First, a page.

On the internet, information is worth its weight in gold.
And malicious hackers know it.
Nowadays, companies collect and hold large volumes of user data. Much of it refers to sensitive information that used to be kept by financial and medical institutions only.
For example, threat actors can obtain data by compromising versatile eCommerce websites and applications.
What can businesses do to guard their user’s data?
What are the most common methods that compromise user data, and how to protect that information from cyber criminals?
Read on to find out.
After a malicious actor obtains access to the system, they can employ malware – harmful software that damages an organization. Ransomware is a type of malware that encrypts the data to seek ransom in exchange for the decryption key.
Depending on the type of ransomware, the malware can either lock some of the files, give criminals access to the data, or even disable access to the entire infrastructure.
How common is ransomware around the globe?
Sixty-six percent of companies worldwide have reported that they have been the victim of this kind of malware. Australia is the country that counts the highest number of ransomware cases.
In 2022, there have been several high-profile ransomware cases – including Australian companies Optus and Medibank.
The data breach that occurred at the Optus company has caused the data of 10 million users to be compromised. A lot of the information was sensitive in nature.
Medibank, another major ransomware case, ended with 9.7 million users whose data had been compromised.
Both companies declined to pay the ransom and, with it, also refused to finance further criminal activity.
Data scraping refers to exploiting the vulnerability in, mostly social media websites, to scrape information such as email and phone numbers as well as names of people using the site.
In this hacking technique, the information that has been given by the users is collected and organized in a spreadsheet.
For example, Twitter has recently been the victim of data scraping. The hacker recently announced on the breach forums that they got the data of 400 million users – many of them high profiles.
The criminal demanded payment in exchange for not selling the data they managed to scrape. The information that the criminal has includes emails, real names and usernames, phone numbers, and more.
The majority of data breaches start with phishing. It’s estimated that 90% of data breaches happen due to this type of social engineering.
To get to the data, hackers rely on the human element and count on the mistakes and errors of trusting scam email recipients.
Phishing has been successfully used for years now, and it continues to be a popular hacking method because people are often the weakest link in security.
Without proper training, they might not recognize a phishing email that bypassed filters and has a malware-infected attachment that is waiting to be downloaded.
Just like other types of hacking, social engineering has also grown in sophistication. There are versatile types of phishing scams – many of them can fool even seasoned cybersecurity professionals that know everything there is to know about phishing.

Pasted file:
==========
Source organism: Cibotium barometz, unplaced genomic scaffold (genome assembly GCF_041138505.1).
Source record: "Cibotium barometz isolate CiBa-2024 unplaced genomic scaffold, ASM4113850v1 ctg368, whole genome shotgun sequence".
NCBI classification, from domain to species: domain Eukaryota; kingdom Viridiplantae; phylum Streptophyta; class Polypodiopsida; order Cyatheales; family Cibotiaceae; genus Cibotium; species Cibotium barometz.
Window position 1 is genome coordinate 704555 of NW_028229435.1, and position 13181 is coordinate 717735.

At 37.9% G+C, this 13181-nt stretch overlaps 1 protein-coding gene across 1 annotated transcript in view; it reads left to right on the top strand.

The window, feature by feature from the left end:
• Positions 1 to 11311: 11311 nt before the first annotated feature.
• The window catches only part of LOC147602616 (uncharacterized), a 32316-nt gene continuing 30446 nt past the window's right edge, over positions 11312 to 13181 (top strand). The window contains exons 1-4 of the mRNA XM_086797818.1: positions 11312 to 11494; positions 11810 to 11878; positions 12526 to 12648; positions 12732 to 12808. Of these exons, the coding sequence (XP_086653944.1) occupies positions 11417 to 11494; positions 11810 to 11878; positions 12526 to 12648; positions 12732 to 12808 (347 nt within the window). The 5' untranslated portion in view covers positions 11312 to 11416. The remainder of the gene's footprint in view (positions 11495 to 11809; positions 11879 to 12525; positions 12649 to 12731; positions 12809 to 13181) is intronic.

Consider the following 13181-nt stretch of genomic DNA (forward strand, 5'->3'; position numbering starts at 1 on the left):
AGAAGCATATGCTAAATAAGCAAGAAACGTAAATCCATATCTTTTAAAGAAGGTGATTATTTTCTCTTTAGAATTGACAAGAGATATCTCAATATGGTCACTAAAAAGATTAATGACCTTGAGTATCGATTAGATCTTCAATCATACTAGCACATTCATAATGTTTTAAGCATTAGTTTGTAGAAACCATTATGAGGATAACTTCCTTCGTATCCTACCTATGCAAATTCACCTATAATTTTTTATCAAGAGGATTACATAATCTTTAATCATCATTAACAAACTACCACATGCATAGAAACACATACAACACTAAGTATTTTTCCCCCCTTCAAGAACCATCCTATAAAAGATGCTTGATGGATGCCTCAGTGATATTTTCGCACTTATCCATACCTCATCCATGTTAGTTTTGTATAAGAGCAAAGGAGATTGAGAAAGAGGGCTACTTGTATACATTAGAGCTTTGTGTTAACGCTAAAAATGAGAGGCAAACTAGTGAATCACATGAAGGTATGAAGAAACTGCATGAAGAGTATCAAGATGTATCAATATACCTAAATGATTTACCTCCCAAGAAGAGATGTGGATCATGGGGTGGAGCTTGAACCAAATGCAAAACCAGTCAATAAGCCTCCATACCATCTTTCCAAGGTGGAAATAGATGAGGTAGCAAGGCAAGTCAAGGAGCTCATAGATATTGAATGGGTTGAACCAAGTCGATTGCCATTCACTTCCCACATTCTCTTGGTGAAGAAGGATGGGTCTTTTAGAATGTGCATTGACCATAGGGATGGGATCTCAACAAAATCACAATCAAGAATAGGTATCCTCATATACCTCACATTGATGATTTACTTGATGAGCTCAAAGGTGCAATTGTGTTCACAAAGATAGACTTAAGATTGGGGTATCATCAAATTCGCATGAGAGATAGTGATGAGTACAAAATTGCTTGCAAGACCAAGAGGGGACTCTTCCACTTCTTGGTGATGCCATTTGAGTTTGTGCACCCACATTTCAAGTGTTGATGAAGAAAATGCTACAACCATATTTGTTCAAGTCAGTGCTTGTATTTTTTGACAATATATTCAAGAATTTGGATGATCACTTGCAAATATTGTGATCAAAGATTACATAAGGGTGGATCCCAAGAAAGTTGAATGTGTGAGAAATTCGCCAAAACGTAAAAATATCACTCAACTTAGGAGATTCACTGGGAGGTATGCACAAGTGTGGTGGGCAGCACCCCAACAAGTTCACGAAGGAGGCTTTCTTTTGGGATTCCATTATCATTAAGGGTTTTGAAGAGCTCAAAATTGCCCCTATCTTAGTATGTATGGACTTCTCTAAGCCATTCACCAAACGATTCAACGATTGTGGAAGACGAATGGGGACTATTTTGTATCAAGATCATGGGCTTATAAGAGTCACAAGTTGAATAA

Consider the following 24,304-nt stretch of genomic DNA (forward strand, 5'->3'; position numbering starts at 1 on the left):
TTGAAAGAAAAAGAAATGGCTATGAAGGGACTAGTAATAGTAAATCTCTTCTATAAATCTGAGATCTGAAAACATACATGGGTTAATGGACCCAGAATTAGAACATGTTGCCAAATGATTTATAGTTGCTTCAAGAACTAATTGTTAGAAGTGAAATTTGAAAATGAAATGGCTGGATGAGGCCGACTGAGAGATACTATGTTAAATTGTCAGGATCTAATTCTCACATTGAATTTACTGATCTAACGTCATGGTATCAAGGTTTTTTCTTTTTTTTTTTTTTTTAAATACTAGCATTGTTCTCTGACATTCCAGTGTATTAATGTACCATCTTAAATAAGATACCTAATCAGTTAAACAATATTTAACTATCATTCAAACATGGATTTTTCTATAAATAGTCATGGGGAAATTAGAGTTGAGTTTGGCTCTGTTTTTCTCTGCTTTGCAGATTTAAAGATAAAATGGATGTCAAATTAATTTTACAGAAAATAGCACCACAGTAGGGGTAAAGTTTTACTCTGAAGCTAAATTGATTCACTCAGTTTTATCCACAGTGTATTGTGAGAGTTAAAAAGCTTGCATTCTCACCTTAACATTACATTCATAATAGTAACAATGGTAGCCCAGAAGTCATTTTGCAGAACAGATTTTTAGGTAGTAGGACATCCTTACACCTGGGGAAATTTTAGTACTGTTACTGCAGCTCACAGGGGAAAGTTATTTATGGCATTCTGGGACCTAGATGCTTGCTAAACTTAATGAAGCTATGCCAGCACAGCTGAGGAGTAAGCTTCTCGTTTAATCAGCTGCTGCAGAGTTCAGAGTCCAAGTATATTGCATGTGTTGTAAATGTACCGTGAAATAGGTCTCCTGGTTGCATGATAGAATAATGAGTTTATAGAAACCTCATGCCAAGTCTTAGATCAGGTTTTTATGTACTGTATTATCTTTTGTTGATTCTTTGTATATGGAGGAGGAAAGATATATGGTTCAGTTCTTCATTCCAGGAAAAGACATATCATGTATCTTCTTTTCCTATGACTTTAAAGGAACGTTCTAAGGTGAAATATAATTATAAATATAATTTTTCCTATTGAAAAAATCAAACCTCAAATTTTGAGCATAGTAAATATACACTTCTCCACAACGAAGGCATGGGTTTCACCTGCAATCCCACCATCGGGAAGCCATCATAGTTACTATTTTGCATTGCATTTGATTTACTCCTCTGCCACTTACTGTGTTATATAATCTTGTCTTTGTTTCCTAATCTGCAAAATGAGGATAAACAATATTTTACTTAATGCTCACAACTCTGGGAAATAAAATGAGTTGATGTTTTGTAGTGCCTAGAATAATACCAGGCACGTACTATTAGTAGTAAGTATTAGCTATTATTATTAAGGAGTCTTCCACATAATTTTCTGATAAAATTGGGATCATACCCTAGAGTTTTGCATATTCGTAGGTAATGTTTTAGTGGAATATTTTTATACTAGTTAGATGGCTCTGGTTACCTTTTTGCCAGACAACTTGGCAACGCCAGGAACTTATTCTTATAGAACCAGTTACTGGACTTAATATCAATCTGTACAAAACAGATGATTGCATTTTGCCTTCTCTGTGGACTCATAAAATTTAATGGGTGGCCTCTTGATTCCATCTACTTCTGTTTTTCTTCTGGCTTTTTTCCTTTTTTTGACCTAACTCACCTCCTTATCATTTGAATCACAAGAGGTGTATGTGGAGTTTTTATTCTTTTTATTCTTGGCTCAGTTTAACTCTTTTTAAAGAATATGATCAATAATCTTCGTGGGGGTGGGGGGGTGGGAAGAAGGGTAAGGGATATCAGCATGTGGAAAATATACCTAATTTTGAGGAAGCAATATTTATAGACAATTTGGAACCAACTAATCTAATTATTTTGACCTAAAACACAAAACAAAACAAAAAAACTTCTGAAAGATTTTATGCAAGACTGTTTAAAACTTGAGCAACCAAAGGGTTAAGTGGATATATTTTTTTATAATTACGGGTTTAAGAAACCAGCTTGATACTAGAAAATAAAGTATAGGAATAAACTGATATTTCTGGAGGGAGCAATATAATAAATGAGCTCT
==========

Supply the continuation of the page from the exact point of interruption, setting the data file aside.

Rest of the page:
Some of them are done via email and some over phone calls or SMS messages.
What they have in common is that they seek the victim to take action quickly – in many cases, they seek either credentials under the pretense that the person is the boss or other information that could benefit them and get them access to the system of the company.
Some methods that significantly strengthen security include:
- Insisting on strong passwords
- Limiting access based on the role a person has within the company
- Having AI-based tools for managing security as Threat Exposure Management
Weak passwords are still a major issue that can likely lead to data breaches if uncovered by hackers. Many of them are not long enough, are reused, or contain personal information that can be linked to the user.
Role-based access to the network is important because one stolen credential can give the malicious actor access to the entire system.
Threat exposure management is a program that catalogs assets and tests the systems to assume whether it is likely to be the victim of successful hacking.
MITRE ATT&CK Framework is a library of the latest hacking methods that endanger the data of other companies. AI-powered Threat Exposure Management is linked with the MITRE Framework and is regularly updated.
What’s more, it’s also essential to have a backup of all the data integral to the company. In the case of ransomware, the backups enable teams to continue working even if the hacker managed to unlock important information.
Ransomware, data scraping, and phishing are, among others, some of the most common and damaging incidents that lead to stolen and leaked data.
Once the hacker announces on data breach forums that the data is up for sale or leaks sensitive user information on the hacking forums – it’s too late.
Therefore, to protect the delicate data that customers give to a company, it’s important to insist on strong credentials that can’t be easily cracked and have multiple tools that protect the infrastructure that holds the big data.
And finally, all of the tools that guard the data have to be managed on a regular basis to keep up with the frequent changes in the cloud or any movement that could endanger the information within the system.
The formula to keep the data safe and sound consists of training people, setting protective tools and protocols, and managing the security the business has on a regular basis. Once the security teams do that, the process is repeated.